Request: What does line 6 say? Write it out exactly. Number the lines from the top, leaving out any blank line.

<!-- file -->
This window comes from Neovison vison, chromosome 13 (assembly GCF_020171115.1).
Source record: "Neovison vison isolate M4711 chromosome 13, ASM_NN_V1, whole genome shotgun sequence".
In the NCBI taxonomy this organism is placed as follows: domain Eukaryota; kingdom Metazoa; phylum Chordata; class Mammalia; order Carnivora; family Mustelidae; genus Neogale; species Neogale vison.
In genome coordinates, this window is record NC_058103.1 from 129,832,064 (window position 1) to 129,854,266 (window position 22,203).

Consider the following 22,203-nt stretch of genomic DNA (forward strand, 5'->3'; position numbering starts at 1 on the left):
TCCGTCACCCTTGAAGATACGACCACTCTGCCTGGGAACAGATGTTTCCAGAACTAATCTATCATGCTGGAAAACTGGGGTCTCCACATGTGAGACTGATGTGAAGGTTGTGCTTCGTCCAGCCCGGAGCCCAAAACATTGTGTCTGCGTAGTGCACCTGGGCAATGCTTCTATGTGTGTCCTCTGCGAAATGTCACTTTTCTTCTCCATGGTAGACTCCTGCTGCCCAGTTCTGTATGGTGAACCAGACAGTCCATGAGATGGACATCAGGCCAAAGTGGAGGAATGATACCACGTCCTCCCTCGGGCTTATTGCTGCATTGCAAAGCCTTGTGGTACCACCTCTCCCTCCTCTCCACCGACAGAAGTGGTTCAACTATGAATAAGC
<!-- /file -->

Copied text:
TCCGTCACCCTTGAAGATACGACCACTCTGCCTGGGAACAGATGTTTCCAGAACTAATCTATCATGCTGGAAAACTGGGGTCTCCACATGTGAGACTGATGTGAAGGTTGTGCTTCGTCCAGCCCGGAGCCCAAAACATTGTGTCTGCGTAGTGCACCTGGGCAATGCTTCTATGTGTGTCCTCTGCGAAATGTCACTTTTCTTCTCCATGGTAGACTCCTGCTGCCCAGTTCTGTATGGTGAACCAGACAGTCCATGAGATGGACATCAGGCCAAAGTGGAGGAATGATACCACGTCCTCCCTCGGGCTTATTGCTGCATTGCAAAGCCTTGTGGTACCACCTCTCCCTCCTCTCCACCGACAGAAGTGGTTCAACTATGAATAAGC